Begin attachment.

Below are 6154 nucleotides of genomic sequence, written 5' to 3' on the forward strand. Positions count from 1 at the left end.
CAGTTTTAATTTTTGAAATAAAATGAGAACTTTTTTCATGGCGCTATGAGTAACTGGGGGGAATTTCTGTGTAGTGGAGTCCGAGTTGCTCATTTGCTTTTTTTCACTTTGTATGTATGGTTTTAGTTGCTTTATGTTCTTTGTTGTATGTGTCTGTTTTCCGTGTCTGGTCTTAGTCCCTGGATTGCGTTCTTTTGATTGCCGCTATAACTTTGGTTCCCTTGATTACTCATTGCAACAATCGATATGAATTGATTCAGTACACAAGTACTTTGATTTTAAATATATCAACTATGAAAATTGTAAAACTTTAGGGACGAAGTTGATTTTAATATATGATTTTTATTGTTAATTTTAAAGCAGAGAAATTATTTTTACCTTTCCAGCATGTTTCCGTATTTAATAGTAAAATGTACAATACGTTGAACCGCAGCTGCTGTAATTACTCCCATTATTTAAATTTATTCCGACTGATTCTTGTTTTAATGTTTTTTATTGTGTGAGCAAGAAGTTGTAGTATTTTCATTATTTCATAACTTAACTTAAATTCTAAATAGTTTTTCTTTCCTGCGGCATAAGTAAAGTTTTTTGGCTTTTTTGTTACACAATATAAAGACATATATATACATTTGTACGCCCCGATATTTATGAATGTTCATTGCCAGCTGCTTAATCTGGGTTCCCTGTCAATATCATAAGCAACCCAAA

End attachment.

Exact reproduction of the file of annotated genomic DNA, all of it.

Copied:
Below are 6154 nucleotides of genomic sequence, written 5' to 3' on the forward strand. Positions count from 1 at the left end.
CAGTTTTAATTTTTGAAATAAAATGAGAACTTTTTTCATGGCGCTATGAGTAACTGGGGGGAATTTCTGTGTAGTGGAGTCCGAGTTGCTCATTTGCTTTTTTTCACTTTGTATGTATGGTTTTAGTTGCTTTATGTTCTTTGTTGTATGTGTCTGTTTTCCGTGTCTGGTCTTAGTCCCTGGATTGCGTTCTTTTGATTGCCGCTATAACTTTGGTTCCCTTGATTACTCATTGCAACAATCGATATGAATTGATTCAGTACACAAGTACTTTGATTTTAAATATATCAACTATGAAAATTGTAAAACTTTAGGGACGAAGTTGATTTTAATATATGATTTTTATTGTTAATTTTAAAGCAGAGAAATTATTTTTACCTTTCCAGCATGTTTCCGTATTTAATAGTAAAATGTACAATACGTTGAACCGCAGCTGCTGTAATTACTCCCATTATTTAAATTTATTCCGACTGATTCTTGTTTTAATGTTTTTTATTGTGTGAGCAAGAAGTTGTAGTATTTTCATTATTTCATAACTTAACTTAAATTCTAAATAGTTTTTCTTTCCTGCGGCATAAGTAAAGTTTTTTGGCTTTTTTGTTACACAATATAAAGACATATATATACATTTGTACGCCCCGATATTTATGAATGTTCATTGCCAGCTGCTTAATCTGGGTTCCCTGTCAATATCATAAGCAACCCAAA